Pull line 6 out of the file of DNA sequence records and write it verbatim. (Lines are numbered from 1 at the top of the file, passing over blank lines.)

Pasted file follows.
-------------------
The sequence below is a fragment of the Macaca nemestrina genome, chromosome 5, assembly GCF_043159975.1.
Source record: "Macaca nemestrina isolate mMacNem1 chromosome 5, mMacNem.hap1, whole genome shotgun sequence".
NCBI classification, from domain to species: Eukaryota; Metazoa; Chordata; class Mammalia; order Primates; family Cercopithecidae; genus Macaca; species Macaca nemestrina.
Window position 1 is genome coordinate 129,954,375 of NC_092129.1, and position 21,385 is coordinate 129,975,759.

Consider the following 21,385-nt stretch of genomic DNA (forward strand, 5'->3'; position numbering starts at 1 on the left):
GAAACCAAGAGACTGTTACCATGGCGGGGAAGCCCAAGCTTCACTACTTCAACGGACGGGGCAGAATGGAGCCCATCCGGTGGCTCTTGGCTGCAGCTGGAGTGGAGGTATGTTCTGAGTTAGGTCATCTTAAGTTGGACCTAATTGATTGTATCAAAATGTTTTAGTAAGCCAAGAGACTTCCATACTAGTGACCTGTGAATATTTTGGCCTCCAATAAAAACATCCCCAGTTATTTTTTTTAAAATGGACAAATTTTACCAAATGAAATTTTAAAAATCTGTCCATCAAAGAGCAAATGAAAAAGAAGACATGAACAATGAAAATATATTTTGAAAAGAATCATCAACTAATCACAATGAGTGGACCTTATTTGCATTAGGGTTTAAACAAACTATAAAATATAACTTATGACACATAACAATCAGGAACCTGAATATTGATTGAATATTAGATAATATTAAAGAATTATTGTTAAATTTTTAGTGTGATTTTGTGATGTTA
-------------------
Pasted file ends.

GAAACCAAGAGACTGTTACCATGGCGGGGAAGCCCAAGCTTCACTACTTCAACGGACGGGGCAGAATGGAGCCCATCCGGTGGCTCTTGGCTGCAGCTGGAGTGGAGGTATGTTCTGAGTTAGGTCATCTTAAGTTGGACCTAATTGATTGTATCAAAATGTTTTAGTAAGCCAAGAGACTTCCATACTAGTGACCTGTGAATATTTTGGCCTCCAATAAAAACATCCCCAGTTATTTTTTTTAAAATGGACAAATTTTACCAAATGAAATTTTAAAAATCTGTCCATCAAAGAGCAAATGAAAAAGAAGACATGAACAATGAAAATATATTTTGAAAAGAATCATCAACTAATCACAATGAGTGGACCTTATTTGCATTAGGGTTTAAACAAACTATAAAATATAACTTATGACACATAACAATCAGGAACCTGAATATTGATTGAATATTAGATAATATTAAAGAATTATTGTTAAATTTTTAGTGTGATTTTGTGATGTTA